E-scooters fine to legalise, says Transport Committee
The Transport Committee has lent its support to government plans to make e-scooters road-legal, but said robust enforcement measures are needed.
MPs said e-scooters could bring a low-cost, accessible and eco-friendly alternative to cars, providing certain safety measures are taken, including eliminating pavement use.
The views have been set out in a new ‘E-scooters: pavement nuisance or transport innovation’ report published today, some three months after regulations enabling trials of rental e-scooters kicked in a year early.
An increasingly common sight on UK roads and pavements, e-scooters are still banned to use anywhere except on private land in the UK. However, in all other major European economies, they’re road-legal and becoming an ever-more vital part of the mobility mix.
Earlier this year, the Department for Transport ran a consultation on micromobility vehicles exploring how new transport modes – including electric scooters – could revolutionise urban mobility. And in early summer Transport Secretary Grant Shapps warned that road space needed reprioritising away from cars, particularly as a result of the coronavirus crisis.
In its new report, the Transport Committee has now lent its support to these ambitions. Committee chair Huw Merriman MP said e-scooters have the potential to become an exciting and ingenious way to navigate, getting people out of cars, reducing congestion and supporting active travel. He also said the current rental trials will provide a crucial evidence base for future legislation, which must be “sensible and proportionate”.
And the committee has also laid out some other caveats, including advising that the trials and any plans for legalisation should not be to the detriment of pedestrians, particularly the disabled.
It’s also called for robust enforcement measures to eliminate pavement use of e-scooters, which the report says is dangerous and anti-social.
The report also says that the Department for Transport must only encourage the use of e-scooters to replace short car journeys – rather than walking and cycling, which would be a rather counter-productive move.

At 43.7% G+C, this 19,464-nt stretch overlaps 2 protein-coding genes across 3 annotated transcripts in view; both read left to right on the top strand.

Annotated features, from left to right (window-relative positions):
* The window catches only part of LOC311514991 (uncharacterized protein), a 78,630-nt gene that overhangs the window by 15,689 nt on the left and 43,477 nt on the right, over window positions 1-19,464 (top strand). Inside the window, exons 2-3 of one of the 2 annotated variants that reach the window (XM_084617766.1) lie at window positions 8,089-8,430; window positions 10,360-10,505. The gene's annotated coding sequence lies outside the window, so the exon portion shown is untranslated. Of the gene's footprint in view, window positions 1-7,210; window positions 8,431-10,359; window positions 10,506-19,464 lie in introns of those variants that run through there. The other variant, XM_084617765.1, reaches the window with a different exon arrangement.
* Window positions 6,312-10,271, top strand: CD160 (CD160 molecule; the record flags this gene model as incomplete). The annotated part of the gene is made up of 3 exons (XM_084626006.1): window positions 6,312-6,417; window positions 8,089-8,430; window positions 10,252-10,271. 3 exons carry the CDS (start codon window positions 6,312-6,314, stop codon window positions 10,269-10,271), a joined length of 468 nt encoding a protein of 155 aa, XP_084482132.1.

Other recommendations to the Government include not requiring users to have licences but encouraging them to use helmets, monitoring the number and types of collisions during the trials to determine future insurance requirements, and for local authorities to determine the speed of e-scooters in their areas; as a ‘one-size-fits-all’ approach will not work.
The report has been broadly welcomed by the AA, which gave evidence to the Transport Committee.
President Edmund King said: “E-scooters, as a new form of micro-mobility, can really help to transform the urban landscape – improving flexibility of personal travel, especially in the shadow of the Covid pandemic making public transport problematic in many instances.”
He echoed the committee in saying that certain safety criteria must be met though.
“As the safest option, we would support the use of e-scooters on extended dedicated cycle ways and recommend some form of training before setting off on the public highway. We also believe that safety features such as larger front wheels, directional indicators, brakes and lights must be required to ensure a safer riding experience,” King advocated.
The RAC also warned that the legalisation of e-scooters, while having the potential to transform mobility, was “fraught with difficulties”.
Head of roads policy Nicholas Lyes said: “From ensuring limited road space can be safely shared by drivers, cyclists and now e-scooter riders, right through to how to minimising the chances of them being used on pavements, there is a great deal for national and local government, as well as police forces, to work through. There is also a good argument for ensuring there is sufficient segregated cycle/scooter-ways built to reduce the amount of conflict between these new forms of transport and existing road traffic.”
Key points from the RAC include effective regulation and education of riders, restrictions to just roads and cycle lanes, and that e-scooters be speed-limited. Lyes also said the Government should explore whether mandatory insurance and registration plates for e-scooters could bring enhanced safety benefits.
He continued: “While there are trials taking place in some parts of the country, it’s worth remembering that these are hire schemes and that private e-scooter use remains illegal.”
And insurer Admiral also said that safety should be the top priority before any changes come into play as it reports a spike in the number of accident claims involving e-scooter riders.
Highlighting how e-scooters have grown in popularity, Adam Gavin, deputy head of claims, said: “Unfortunately, with this rise in the number of people using e-scooters comes an increase in risk for all road users. So far this year Admiral has seen a spike in the number of accident claims involving E-scooter riders, with 26 claims handled this year. That might not sound like a lot, but when compared to last year where there were just five claims involving them, it’s a big difference.
“The world of transport is evolving, so it’s important that infrastructure evolves alongside it to meet demand and keep all road users safe. If E-scooters are made legal on UK roads, it’s vital that safety is the top priority before any changes come into play. There are measures that can and should be taken to make it as safe as possible, not just for e-scooter riders but for all other road users too. This means introducing regulation for the industry, enforceable speed limits, the use of helmets, and even making sure appropriate insurance is in place.”